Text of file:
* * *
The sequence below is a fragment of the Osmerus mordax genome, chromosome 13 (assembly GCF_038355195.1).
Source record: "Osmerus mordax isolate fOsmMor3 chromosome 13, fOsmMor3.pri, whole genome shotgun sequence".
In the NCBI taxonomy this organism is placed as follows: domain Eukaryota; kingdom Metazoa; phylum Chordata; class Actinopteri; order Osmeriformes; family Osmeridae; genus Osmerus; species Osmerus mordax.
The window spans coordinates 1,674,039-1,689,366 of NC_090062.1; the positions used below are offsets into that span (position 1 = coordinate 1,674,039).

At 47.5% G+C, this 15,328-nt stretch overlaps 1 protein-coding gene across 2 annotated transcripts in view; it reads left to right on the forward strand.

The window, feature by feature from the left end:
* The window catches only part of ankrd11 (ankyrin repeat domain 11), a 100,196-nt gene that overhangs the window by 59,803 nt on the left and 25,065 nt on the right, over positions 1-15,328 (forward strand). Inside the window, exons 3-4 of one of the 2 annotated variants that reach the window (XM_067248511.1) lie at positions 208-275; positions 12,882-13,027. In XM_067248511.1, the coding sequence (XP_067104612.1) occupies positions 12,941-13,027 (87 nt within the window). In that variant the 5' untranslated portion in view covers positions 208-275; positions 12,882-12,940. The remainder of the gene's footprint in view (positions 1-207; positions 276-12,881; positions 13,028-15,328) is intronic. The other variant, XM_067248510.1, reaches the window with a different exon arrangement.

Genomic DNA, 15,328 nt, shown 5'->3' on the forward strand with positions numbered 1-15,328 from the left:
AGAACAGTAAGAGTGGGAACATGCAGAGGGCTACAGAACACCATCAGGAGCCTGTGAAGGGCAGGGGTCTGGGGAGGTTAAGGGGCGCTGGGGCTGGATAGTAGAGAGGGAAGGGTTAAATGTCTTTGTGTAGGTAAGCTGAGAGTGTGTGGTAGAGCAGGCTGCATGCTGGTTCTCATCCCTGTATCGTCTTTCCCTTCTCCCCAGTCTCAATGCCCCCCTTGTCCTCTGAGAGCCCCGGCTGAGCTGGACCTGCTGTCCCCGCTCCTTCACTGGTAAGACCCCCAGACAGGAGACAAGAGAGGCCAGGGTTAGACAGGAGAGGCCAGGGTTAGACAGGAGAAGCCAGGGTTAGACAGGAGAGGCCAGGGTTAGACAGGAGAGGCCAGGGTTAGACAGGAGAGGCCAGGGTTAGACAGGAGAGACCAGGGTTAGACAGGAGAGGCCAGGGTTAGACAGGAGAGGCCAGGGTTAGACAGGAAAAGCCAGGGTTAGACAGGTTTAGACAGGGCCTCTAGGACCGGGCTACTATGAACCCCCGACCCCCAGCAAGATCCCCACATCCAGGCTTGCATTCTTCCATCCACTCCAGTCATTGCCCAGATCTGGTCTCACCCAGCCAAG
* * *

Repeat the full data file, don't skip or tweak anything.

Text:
The sequence below is a fragment of the Osmerus mordax genome, chromosome 13 (assembly GCF_038355195.1).
Source record: "Osmerus mordax isolate fOsmMor3 chromosome 13, fOsmMor3.pri, whole genome shotgun sequence".
In the NCBI taxonomy this organism is placed as follows: domain Eukaryota; kingdom Metazoa; phylum Chordata; class Actinopteri; order Osmeriformes; family Osmeridae; genus Osmerus; species Osmerus mordax.
The window spans coordinates 1,674,039-1,689,366 of NC_090062.1; the positions used below are offsets into that span (position 1 = coordinate 1,674,039).

At 47.5% G+C, this 15,328-nt stretch overlaps 1 protein-coding gene across 2 annotated transcripts in view; it reads left to right on the forward strand.

The window, feature by feature from the left end:
* The window catches only part of ankrd11 (ankyrin repeat domain 11), a 100,196-nt gene that overhangs the window by 59,803 nt on the left and 25,065 nt on the right, over positions 1-15,328 (forward strand). Inside the window, exons 3-4 of one of the 2 annotated variants that reach the window (XM_067248511.1) lie at positions 208-275; positions 12,882-13,027. In XM_067248511.1, the coding sequence (XP_067104612.1) occupies positions 12,941-13,027 (87 nt within the window). In that variant the 5' untranslated portion in view covers positions 208-275; positions 12,882-12,940. The remainder of the gene's footprint in view (positions 1-207; positions 276-12,881; positions 13,028-15,328) is intronic. The other variant, XM_067248510.1, reaches the window with a different exon arrangement.

Genomic DNA, 15,328 nt, shown 5'->3' on the forward strand with positions numbered 1-15,328 from the left:
AGAACAGTAAGAGTGGGAACATGCAGAGGGCTACAGAACACCATCAGGAGCCTGTGAAGGGCAGGGGTCTGGGGAGGTTAAGGGGCGCTGGGGCTGGATAGTAGAGAGGGAAGGGTTAAATGTCTTTGTGTAGGTAAGCTGAGAGTGTGTGGTAGAGCAGGCTGCATGCTGGTTCTCATCCCTGTATCGTCTTTCCCTTCTCCCCAGTCTCAATGCCCCCCTTGTCCTCTGAGAGCCCCGGCTGAGCTGGACCTGCTGTCCCCGCTCCTTCACTGGTAAGACCCCCAGACAGGAGACAAGAGAGGCCAGGGTTAGACAGGAGAGGCCAGGGTTAGACAGGAGAAGCCAGGGTTAGACAGGAGAGGCCAGGGTTAGACAGGAGAGGCCAGGGTTAGACAGGAGAGGCCAGGGTTAGACAGGAGAGACCAGGGTTAGACAGGAGAGGCCAGGGTTAGACAGGAGAGGCCAGGGTTAGACAGGAAAAGCCAGGGTTAGACAGGTTTAGACAGGGCCTCTAGGACCGGGCTACTATGAACCCCCGACCCCCAGCAAGATCCCCACATCCAGGCTTGCATTCTTCCATCCACTCCAGTCATTGCCCAGATCTGGTCTCACCCAGCCAAG